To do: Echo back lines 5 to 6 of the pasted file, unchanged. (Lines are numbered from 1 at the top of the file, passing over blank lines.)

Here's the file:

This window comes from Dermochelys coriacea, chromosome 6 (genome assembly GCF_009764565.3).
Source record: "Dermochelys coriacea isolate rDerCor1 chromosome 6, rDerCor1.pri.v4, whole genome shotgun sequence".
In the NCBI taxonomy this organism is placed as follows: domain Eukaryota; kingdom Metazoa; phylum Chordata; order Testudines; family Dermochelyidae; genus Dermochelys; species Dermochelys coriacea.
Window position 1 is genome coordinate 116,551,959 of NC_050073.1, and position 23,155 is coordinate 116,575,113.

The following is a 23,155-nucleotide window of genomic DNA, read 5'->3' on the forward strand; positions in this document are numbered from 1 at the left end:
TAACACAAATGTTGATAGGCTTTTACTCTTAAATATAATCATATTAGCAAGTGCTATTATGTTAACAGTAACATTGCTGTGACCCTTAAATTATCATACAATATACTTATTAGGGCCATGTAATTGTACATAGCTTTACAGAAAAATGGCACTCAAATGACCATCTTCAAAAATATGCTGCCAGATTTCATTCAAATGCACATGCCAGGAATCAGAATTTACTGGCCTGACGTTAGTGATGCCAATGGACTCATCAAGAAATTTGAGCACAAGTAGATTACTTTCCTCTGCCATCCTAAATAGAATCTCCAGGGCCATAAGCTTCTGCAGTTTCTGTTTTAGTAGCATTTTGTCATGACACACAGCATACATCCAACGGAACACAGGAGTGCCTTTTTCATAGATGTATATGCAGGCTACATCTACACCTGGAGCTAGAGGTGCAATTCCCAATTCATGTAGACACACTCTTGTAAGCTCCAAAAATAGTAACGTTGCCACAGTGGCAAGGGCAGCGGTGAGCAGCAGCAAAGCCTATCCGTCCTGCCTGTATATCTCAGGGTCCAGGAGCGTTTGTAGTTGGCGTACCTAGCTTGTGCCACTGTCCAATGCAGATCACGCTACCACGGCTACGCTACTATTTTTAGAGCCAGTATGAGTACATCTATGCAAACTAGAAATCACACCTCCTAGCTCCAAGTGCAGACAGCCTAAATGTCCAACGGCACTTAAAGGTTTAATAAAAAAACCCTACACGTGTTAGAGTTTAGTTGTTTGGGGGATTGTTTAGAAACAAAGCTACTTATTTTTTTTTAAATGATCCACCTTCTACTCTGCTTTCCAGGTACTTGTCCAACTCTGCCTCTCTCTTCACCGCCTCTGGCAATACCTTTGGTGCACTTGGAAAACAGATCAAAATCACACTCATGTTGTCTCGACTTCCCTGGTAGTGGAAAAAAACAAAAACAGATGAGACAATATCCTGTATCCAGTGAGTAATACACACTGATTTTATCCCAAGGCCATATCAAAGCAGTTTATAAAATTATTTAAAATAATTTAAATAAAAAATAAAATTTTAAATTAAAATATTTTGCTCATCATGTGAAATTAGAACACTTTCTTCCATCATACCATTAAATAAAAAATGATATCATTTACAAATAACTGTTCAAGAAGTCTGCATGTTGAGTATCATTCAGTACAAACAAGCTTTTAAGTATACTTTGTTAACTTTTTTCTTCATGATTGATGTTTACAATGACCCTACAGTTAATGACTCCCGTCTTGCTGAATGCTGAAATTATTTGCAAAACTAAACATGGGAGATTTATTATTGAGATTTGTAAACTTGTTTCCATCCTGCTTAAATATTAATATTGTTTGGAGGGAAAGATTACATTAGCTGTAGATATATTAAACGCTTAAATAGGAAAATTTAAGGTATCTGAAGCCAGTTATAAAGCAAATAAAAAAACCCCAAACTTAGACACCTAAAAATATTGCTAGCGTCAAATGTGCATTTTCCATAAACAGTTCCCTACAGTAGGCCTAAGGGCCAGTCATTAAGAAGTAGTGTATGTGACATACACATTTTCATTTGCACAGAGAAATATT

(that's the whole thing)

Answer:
The following is a 23,155-nucleotide window of genomic DNA, read 5'->3' on the forward strand; positions in this document are numbered from 1 at the left end:
TAACACAAATGTTGATAGGCTTTTACTCTTAAATATAATCATATTAGCAAGTGCTATTATGTTAACAGTAACATTGCTGTGACCCTTAAATTATCATACAATATACTTATTAGGGCCATGTAATTGTACATAGCTTTACAGAAAAATGGCACTCAAATGACCATCTTCAAAAATATGCTGCCAGATTTCATTCAAATGCACATGCCAGGAATCAGAATTTACTGGCCTGACGTTAGTGATGCCAATGGACTCATCAAGAAATTTGAGCACAAGTAGATTACTTTCCTCTGCCATCCTAAATAGAATCTCCAGGGCCATAAGCTTCTGCAGTTTCTGTTTTAGTAGCATTTTGTCATGACACACAGCATACATCCAACGGAACACAGGAGTGCCTTTTTCATAGATGTATATGCAGGCTACATCTACACCTGGAGCTAGAGGTGCAATTCCCAATTCATGTAGACACACTCTTGTAAGCTCCAAAAATAGTAACGTTGCCACAGTGGCAAGGGCAGCGGTGAGCAGCAGCAAAGCCTATCCGTCCTGCCTGTATATCTCAGGGTCCAGGAGCGTTTGTAGTTGGCGTACCTAGCTTGTGCCACTGTCCAATGCAGATCACGCTACCACGGCTACGCTACTATTTTTAGAGCCAGTATGAGTACATCTATGCAAACTAGAAATCACACCTCCTAGCTCCAAGTGCAGACAGCCTAAATGTCCAACGGCACTTAAAGGTTTAATAAAAAAACCCTACACGTGTTAGAGTTTAGTTGTTTGGGGGATTGTTTAGAAACAAAGCTACTTATTTTTTTTTAAATGATCCACCTTCTACTCTGCTTTCCAGGTACTTGTCCAACTCTGCCTCTCTCTTCACCGCCTCTGGCAATACCTTTGGTGCACTTGGAAAACAGATCAAAATCACACTCATGTTGTCTCGACTTCCCTGGTAGTGGAAAAAAACAAAAACAGATGAGACAATATCCTGTATCCAGTGAGTAATACACACTGATTTTATCCCAAGGCCATATCAAAGCAGTTTATAAAATTATTTAAAATAATTTAAATAAAAAATAAAATTTTAAATTAAAATATTTTGCTCATCATGTGAAATTAGAACACTTTCTTCCATCATACCATTAAATAAAAAATGATATCATTTACAAATAACTGTTCAAGAAGTCTGCATGTTGAGTATCATTCAGTACAAACAAGCTTTTAAGTATACTTTGTTAACTTTTTTCTTCATGATTGATGTTTACAATGACCCTACAGTTAATGACTCCCGTCTTGCTGAATGCTGAAATTATTTGCAAAACTAAACATGGGAGATTTATTATTGAGATTTGTAAACTTGTTTCCATCCTGCTTAAATATTAATATTGTTTGGAGGGAAAGATTACATTAGCTGTAGATATATTAAACGCTTAAATAGGAAAATTTAAGGTATCTGAAGCCAGTTATAAAGCAAATAAAAAAACCCCAAACTTAGACACCTAAAAATATTGCTAGCGTCAAATGTGCATTTTCCATAAACAGTTCCCTACAGTAGGCCTAAGGGCCAGTCATTAAGAAGTAGTGTATGTGACATACACATTTTCATTTGCACAGAGAAATATT